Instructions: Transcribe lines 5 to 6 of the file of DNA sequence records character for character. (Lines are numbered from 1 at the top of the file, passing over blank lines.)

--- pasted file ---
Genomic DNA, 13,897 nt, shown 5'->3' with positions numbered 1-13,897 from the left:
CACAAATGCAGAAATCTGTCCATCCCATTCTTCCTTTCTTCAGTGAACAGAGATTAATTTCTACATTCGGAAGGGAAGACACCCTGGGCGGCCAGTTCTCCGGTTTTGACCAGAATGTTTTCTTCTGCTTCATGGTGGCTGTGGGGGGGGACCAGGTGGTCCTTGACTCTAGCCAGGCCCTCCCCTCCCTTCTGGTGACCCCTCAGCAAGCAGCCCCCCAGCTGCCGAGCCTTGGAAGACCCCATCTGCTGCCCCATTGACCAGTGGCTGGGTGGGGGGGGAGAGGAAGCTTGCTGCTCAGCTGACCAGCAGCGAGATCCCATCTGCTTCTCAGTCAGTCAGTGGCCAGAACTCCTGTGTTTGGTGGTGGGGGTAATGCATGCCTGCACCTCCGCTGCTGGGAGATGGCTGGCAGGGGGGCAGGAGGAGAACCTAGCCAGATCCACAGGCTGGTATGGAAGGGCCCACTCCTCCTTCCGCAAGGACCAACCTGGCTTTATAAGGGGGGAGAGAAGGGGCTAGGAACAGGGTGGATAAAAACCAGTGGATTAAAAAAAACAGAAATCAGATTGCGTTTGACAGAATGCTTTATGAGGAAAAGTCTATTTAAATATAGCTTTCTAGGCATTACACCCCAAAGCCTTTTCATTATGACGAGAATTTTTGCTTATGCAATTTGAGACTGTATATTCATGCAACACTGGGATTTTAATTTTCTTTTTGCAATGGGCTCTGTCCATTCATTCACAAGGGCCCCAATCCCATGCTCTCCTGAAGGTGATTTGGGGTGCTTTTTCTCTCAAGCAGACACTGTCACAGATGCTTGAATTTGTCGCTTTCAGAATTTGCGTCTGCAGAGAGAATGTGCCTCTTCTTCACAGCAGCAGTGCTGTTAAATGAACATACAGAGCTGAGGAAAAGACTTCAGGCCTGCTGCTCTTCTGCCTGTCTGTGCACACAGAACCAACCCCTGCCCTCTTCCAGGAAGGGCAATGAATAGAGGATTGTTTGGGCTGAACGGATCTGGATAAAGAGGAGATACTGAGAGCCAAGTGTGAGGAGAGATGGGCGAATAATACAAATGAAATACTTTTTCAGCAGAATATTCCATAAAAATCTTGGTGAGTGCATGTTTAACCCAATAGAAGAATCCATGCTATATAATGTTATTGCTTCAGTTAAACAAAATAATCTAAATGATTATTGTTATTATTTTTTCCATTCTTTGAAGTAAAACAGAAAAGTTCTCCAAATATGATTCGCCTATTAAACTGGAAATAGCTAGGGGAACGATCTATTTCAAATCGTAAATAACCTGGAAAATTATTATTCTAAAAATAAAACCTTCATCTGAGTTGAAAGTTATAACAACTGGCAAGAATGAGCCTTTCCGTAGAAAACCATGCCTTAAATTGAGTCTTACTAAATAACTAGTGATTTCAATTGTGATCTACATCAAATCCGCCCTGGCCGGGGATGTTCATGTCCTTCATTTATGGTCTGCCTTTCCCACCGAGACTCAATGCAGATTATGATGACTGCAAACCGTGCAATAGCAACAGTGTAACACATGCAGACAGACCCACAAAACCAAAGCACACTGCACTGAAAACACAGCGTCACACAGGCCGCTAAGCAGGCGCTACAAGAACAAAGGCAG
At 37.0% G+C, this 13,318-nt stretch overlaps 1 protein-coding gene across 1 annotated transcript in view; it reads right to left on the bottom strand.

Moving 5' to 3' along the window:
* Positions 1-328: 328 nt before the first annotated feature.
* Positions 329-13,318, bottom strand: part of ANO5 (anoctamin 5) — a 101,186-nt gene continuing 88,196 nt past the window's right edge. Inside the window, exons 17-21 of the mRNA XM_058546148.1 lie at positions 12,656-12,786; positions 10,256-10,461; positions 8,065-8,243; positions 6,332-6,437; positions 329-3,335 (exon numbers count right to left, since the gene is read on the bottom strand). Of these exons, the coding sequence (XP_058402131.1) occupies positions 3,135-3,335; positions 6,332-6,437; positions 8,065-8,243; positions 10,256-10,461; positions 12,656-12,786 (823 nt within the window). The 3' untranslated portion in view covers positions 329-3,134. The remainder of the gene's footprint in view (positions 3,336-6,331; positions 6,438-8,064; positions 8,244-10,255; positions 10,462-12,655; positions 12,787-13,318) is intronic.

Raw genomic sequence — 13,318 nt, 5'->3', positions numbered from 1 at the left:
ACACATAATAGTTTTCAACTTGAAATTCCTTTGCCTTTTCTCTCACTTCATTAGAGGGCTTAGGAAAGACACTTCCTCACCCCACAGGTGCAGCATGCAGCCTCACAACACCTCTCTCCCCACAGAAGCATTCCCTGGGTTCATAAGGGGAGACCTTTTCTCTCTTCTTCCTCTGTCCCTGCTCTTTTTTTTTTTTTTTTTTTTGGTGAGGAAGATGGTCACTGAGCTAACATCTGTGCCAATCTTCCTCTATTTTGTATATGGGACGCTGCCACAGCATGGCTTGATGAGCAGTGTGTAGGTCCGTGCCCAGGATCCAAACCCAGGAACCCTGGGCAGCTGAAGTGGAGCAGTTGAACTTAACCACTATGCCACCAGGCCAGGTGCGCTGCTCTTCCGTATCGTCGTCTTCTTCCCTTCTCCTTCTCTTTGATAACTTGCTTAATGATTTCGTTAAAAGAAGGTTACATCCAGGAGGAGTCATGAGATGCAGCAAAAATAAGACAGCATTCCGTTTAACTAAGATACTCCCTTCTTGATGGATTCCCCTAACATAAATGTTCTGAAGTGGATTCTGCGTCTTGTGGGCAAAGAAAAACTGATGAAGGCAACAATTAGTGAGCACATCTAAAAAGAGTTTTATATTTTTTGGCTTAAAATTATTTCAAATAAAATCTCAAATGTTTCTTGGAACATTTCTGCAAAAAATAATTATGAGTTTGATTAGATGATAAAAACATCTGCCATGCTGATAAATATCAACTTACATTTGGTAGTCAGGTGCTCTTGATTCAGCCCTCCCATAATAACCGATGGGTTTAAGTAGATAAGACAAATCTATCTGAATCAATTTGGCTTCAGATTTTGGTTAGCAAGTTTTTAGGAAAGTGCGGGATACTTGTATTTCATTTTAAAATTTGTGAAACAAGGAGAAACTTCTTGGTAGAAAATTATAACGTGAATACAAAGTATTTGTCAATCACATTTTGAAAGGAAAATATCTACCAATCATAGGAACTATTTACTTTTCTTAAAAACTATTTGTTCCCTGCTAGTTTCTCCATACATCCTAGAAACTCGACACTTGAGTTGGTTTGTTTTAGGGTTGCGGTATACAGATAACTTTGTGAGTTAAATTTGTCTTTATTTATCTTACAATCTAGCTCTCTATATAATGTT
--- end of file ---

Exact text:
* Positions 1-328: 328 nt before the first annotated feature.
* Positions 329-13,318, bottom strand: part of ANO5 (anoctamin 5) — a 101,186-nt gene continuing 88,196 nt past the window's right edge. Inside the window, exons 17-21 of the mRNA XM_058546148.1 lie at positions 12,656-12,786; positions 10,256-10,461; positions 8,065-8,243; positions 6,332-6,437; positions 329-3,335 (exon numbers count right to left, since the gene is read on the bottom strand). Of these exons, the coding sequence (XP_058402131.1) occupies positions 3,135-3,335; positions 6,332-6,437; positions 8,065-8,243; positions 10,256-10,461; positions 12,656-12,786 (823 nt within the window). The 3' untranslated portion in view covers positions 329-3,134. The remainder of the gene's footprint in view (positions 3,336-6,331; positions 6,438-8,064; positions 8,244-10,255; positions 10,462-12,655; positions 12,787-13,318) is intronic.